Technology Gap Not a Risk at the MomentFri, 09/01/2017 - 09:19
Q: What factors will help Mexico rise to sixth place globally for light vehicle production and when will this happen?
A: That will likely not happen in 2017. Mexico could be the sixth-largest automaker, overtaking India, but many factors must first fall into place. Uncertainty between Mexico and the US must be eliminated. US President Trump’s politics might be less aggressive now but they are a constant source of uncertainty. Some OEMs are taking their investments to other countries, which in the end might result in less investment in Mexico. The domestic market must also expand to boost Mexico’s manufacturing capabilities. Both 2017 and 2018 will be difficult years due to Mexico’s presidential elections. Periods such as this normally generate much uncertainty, which keeps people from buying new vehicles. Our forecast is that Mexico will take India’s place in the automotive manufacturing rankings between 2018 and 2019.
Q: How tangible is the risk of Mexico losing its competitive edge against other manufacturing hubs?
A: The risk is always there. Though we normally focus on currency volatility, we must also consider changes in consumer preferences. Companies make huge investments in a certain brand or vehicle model but if clients start losing interest, the project might lose its value. As a country, the risk is that vehicles produced in Mexico suddenly lose ground in the international market, particularly in the US, which is our biggest export destination.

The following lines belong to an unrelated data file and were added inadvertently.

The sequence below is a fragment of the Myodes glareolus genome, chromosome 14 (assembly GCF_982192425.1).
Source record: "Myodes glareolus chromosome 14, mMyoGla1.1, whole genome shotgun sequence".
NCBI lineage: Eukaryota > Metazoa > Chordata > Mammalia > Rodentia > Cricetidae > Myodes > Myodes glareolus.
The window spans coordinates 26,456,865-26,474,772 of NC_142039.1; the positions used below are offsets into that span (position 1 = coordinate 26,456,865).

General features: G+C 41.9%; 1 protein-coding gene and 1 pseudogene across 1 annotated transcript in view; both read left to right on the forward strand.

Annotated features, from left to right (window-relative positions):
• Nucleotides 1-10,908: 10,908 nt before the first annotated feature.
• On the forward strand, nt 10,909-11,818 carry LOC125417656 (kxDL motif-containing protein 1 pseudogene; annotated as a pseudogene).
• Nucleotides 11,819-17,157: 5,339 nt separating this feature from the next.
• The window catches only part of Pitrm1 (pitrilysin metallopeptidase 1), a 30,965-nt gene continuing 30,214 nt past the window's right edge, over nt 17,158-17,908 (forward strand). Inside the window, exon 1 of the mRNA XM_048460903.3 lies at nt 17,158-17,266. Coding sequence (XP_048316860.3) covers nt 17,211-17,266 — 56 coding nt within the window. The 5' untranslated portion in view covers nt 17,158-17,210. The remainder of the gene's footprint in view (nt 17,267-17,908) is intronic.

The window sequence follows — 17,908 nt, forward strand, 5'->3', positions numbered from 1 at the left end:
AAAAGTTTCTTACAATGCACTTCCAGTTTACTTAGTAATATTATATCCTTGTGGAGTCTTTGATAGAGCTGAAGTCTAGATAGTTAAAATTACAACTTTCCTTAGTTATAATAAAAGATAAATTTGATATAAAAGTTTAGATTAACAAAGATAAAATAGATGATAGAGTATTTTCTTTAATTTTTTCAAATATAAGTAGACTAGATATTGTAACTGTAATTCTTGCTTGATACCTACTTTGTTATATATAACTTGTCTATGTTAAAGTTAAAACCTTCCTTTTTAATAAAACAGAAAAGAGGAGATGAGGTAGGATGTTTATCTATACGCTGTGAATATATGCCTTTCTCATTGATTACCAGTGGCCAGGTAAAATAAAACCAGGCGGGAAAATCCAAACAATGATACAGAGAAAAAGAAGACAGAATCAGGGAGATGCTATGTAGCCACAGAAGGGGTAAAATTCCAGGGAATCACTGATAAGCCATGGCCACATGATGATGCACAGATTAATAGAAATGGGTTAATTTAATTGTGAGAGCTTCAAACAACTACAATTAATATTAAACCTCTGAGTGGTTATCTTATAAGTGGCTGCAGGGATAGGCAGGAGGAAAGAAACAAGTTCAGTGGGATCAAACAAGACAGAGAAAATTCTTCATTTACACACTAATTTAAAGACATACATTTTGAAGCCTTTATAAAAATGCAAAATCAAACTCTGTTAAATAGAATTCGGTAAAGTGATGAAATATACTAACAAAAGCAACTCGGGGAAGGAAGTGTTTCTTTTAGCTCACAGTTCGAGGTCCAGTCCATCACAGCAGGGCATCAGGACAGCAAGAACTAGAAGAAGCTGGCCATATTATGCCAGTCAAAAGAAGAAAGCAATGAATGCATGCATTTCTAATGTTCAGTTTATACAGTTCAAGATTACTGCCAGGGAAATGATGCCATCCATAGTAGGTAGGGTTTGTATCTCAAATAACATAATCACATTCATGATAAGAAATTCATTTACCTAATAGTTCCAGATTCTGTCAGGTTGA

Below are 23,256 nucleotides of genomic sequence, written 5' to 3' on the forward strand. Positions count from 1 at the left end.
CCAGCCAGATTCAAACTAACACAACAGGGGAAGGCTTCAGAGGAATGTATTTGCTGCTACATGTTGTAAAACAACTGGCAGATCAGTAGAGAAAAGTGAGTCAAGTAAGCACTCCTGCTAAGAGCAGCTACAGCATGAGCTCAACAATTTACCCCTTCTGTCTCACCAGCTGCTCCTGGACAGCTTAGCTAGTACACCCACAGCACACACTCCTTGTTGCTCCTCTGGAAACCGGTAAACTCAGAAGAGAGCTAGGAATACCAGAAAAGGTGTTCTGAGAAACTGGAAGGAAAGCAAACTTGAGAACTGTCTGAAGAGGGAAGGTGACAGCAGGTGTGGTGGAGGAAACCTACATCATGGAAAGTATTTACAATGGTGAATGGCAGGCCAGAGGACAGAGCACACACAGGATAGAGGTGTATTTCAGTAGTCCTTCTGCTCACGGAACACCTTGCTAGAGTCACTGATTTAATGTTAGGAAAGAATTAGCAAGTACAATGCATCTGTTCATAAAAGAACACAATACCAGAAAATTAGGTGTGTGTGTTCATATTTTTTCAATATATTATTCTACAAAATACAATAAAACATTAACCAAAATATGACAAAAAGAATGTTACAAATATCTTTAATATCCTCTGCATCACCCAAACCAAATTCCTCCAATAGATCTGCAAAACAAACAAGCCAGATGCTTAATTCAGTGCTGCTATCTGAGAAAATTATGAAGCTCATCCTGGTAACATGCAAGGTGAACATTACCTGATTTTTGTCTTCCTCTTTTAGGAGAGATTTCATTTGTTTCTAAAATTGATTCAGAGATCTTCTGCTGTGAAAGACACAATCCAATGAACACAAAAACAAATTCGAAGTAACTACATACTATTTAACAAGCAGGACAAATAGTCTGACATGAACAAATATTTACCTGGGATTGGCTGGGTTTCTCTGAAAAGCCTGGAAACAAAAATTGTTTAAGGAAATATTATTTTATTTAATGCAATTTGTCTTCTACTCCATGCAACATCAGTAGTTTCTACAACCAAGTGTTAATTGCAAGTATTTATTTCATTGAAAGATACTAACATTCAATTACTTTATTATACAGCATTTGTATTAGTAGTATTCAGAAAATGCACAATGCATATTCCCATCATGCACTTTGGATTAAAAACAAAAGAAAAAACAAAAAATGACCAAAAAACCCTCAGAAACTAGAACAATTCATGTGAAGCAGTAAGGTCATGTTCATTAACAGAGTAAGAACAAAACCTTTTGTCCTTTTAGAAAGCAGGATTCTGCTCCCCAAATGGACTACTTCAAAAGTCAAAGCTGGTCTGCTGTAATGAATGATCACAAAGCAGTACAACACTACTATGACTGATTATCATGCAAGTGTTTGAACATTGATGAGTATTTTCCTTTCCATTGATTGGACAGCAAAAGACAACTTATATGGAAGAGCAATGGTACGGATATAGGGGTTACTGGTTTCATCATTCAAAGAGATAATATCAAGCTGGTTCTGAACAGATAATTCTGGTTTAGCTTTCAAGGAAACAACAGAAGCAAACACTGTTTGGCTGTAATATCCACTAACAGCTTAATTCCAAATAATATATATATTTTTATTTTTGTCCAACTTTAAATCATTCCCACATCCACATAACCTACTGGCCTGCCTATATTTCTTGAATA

However, I do not see a significant number of companies exiting the country in the short term because the cost- benefit ratio does not justify that. It is one thing to relocate an investment that has not been finalized and another to expatriate an entire project. For the time being, labor costs and Mexico’s other advantages outweigh the country’s lack of manufacturing technology. Yet, sooner or later, OEMs will want to increase their productivity and that will create new complications for Mexico. Robotization could become a real threat for many direct jobs.
Q: According to EY, companies are ill-prepared to face technological disruption. Where does that leave Mexico?
A: The local branches of global companies established in Mexico cannot decide which technologies they will integrate into their manufacturing or sales processes. Those are corporate decisions that are made at company headquarters in Japan, Germany or the US. In the next five years the automotive industry will change more than in the last 25 years. Powertrain technology will evolve from internal combustion to hybrid and electric systems and although electric cars will never make up 100 percent of the global vehicle park, we think they will represent 30 percent of it in about 15 years. Companies will gradually integrate autonomous and self-driving solutions into their portfolios. The evolution of this technology will depend on how regulations and infrastructure evolve, together with incentives from the government. According to an EY survey, local C-level executives recognize that these changes are coming but they do not know when or how to capitalize on them.
Q: How do you expect new trends such as connectivity and autonomy to shape the future of the industry?
A: Autonomous technology can be a viable option for Mexico. However, without a Smart-City infrastructure to support connected cars, any effort will be worthless. I expect this technology will first permeate small Mexican cities and small areas of larger cities where pilot programs can be implemented. We are currently proposing a mobility plan in Santa Fe to test how we can take advantage of digitalization and the city’s infrastructure. We intend to promote carpooling between neighbors and local workers while enticing companies to implement staggered working hours. This would reduce traffic and alleviate people’s stress levels. We are developing this initiative with the private sector, the government and the schools in the area, forming an advisory council that can align the priorities of each